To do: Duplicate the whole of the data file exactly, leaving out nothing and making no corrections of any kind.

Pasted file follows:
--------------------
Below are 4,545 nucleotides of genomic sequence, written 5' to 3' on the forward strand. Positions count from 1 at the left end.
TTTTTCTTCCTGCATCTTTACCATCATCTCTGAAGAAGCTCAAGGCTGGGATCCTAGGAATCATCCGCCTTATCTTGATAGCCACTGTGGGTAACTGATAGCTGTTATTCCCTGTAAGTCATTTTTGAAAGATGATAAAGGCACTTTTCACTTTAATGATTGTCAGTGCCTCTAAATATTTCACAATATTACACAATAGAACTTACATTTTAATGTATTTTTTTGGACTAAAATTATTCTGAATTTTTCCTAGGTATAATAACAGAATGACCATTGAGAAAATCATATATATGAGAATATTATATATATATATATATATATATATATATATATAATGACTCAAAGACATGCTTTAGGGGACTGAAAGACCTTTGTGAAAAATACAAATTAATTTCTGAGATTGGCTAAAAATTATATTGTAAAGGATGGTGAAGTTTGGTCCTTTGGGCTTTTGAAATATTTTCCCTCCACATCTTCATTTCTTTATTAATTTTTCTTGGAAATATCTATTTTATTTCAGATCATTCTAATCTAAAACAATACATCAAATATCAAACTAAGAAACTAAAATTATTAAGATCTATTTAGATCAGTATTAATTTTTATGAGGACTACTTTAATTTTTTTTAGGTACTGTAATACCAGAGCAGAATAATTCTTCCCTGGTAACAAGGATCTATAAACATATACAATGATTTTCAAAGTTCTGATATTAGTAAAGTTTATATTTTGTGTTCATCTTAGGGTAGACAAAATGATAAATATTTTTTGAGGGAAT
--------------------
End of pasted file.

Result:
Below are 4,545 nucleotides of genomic sequence, written 5' to 3' on the forward strand. Positions count from 1 at the left end.
TTTTTCTTCCTGCATCTTTACCATCATCTCTGAAGAAGCTCAAGGCTGGGATCCTAGGAATCATCCGCCTTATCTTGATAGCCACTGTGGGTAACTGATAGCTGTTATTCCCTGTAAGTCATTTTTGAAAGATGATAAAGGCACTTTTCACTTTAATGATTGTCAGTGCCTCTAAATATTTCACAATATTACACAATAGAACTTACATTTTAATGTATTTTTTTGGACTAAAATTATTCTGAATTTTTCCTAGGTATAATAACAGAATGACCATTGAGAAAATCATATATATGAGAATATTATATATATATATATATATATATATATATATATAATGACTCAAAGACATGCTTTAGGGGACTGAAAGACCTTTGTGAAAAATACAAATTAATTTCTGAGATTGGCTAAAAATTATATTGTAAAGGATGGTGAAGTTTGGTCCTTTGGGCTTTTGAAATATTTTCCCTCCACATCTTCATTTCTTTATTAATTTTTCTTGGAAATATCTATTTTATTTCAGATCATTCTAATCTAAAACAATACATCAAATATCAAACTAAGAAACTAAAATTATTAAGATCTATTTAGATCAGTATTAATTTTTATGAGGACTACTTTAATTTTTTTTAGGTACTGTAATACCAGAGCAGAATAATTCTTCCCTGGTAACAAGGATCTATAAACATATACAATGATTTTCAAAGTTCTGATATTAGTAAAGTTTATATTTTGTGTTCATCTTAGGGTAGACAAAATGATAAATATTTTTTGAGGGAAT